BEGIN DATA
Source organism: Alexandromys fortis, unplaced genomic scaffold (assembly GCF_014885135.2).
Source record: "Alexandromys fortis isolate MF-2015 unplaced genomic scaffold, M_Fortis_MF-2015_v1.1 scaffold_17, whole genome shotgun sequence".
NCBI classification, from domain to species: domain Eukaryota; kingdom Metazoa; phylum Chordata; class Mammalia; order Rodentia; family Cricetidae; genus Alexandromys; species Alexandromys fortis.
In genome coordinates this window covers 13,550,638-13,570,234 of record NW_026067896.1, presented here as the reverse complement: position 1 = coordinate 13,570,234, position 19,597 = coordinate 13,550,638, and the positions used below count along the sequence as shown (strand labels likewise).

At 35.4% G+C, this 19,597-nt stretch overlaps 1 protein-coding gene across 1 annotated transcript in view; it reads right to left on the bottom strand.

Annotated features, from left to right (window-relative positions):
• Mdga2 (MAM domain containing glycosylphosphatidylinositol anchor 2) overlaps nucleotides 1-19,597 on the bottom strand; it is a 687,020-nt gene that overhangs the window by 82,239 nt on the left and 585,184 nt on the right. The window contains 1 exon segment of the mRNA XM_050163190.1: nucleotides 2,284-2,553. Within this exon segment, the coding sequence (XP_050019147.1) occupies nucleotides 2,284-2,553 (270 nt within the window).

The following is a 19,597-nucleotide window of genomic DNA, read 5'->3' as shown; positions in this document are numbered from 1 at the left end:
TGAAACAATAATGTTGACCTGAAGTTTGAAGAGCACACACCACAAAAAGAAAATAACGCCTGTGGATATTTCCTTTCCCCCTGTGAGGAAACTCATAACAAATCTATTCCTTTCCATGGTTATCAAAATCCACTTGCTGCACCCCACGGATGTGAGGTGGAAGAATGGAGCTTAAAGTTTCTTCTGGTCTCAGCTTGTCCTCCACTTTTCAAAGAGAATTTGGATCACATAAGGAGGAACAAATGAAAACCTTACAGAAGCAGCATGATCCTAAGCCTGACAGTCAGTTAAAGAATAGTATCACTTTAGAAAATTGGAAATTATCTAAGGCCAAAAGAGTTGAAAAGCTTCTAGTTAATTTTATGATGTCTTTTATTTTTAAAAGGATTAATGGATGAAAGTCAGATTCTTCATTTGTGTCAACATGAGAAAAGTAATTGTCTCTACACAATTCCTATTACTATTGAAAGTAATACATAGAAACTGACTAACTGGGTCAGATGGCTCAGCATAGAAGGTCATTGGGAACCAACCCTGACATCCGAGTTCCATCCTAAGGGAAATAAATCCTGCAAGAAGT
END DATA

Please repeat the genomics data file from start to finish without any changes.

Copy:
Source organism: Alexandromys fortis, unplaced genomic scaffold (assembly GCF_014885135.2).
Source record: "Alexandromys fortis isolate MF-2015 unplaced genomic scaffold, M_Fortis_MF-2015_v1.1 scaffold_17, whole genome shotgun sequence".
NCBI classification, from domain to species: domain Eukaryota; kingdom Metazoa; phylum Chordata; class Mammalia; order Rodentia; family Cricetidae; genus Alexandromys; species Alexandromys fortis.
In genome coordinates this window covers 13,550,638-13,570,234 of record NW_026067896.1, presented here as the reverse complement: position 1 = coordinate 13,570,234, position 19,597 = coordinate 13,550,638, and the positions used below count along the sequence as shown (strand labels likewise).

At 35.4% G+C, this 19,597-nt stretch overlaps 1 protein-coding gene across 1 annotated transcript in view; it reads right to left on the bottom strand.

Annotated features, from left to right (window-relative positions):
• Mdga2 (MAM domain containing glycosylphosphatidylinositol anchor 2) overlaps nucleotides 1-19,597 on the bottom strand; it is a 687,020-nt gene that overhangs the window by 82,239 nt on the left and 585,184 nt on the right. The window contains 1 exon segment of the mRNA XM_050163190.1: nucleotides 2,284-2,553. Within this exon segment, the coding sequence (XP_050019147.1) occupies nucleotides 2,284-2,553 (270 nt within the window).

The following is a 19,597-nucleotide window of genomic DNA, read 5'->3' as shown; positions in this document are numbered from 1 at the left end:
TGAAACAATAATGTTGACCTGAAGTTTGAAGAGCACACACCACAAAAAGAAAATAACGCCTGTGGATATTTCCTTTCCCCCTGTGAGGAAACTCATAACAAATCTATTCCTTTCCATGGTTATCAAAATCCACTTGCTGCACCCCACGGATGTGAGGTGGAAGAATGGAGCTTAAAGTTTCTTCTGGTCTCAGCTTGTCCTCCACTTTTCAAAGAGAATTTGGATCACATAAGGAGGAACAAATGAAAACCTTACAGAAGCAGCATGATCCTAAGCCTGACAGTCAGTTAAAGAATAGTATCACTTTAGAAAATTGGAAATTATCTAAGGCCAAAAGAGTTGAAAAGCTTCTAGTTAATTTTATGATGTCTTTTATTTTTAAAAGGATTAATGGATGAAAGTCAGATTCTTCATTTGTGTCAACATGAGAAAAGTAATTGTCTCTACACAATTCCTATTACTATTGAAAGTAATACATAGAAACTGACTAACTGGGTCAGATGGCTCAGCATAGAAGGTCATTGGGAACCAACCCTGACATCCGAGTTCCATCCTAAGGGAAATAAATCCTGCAAGAAGT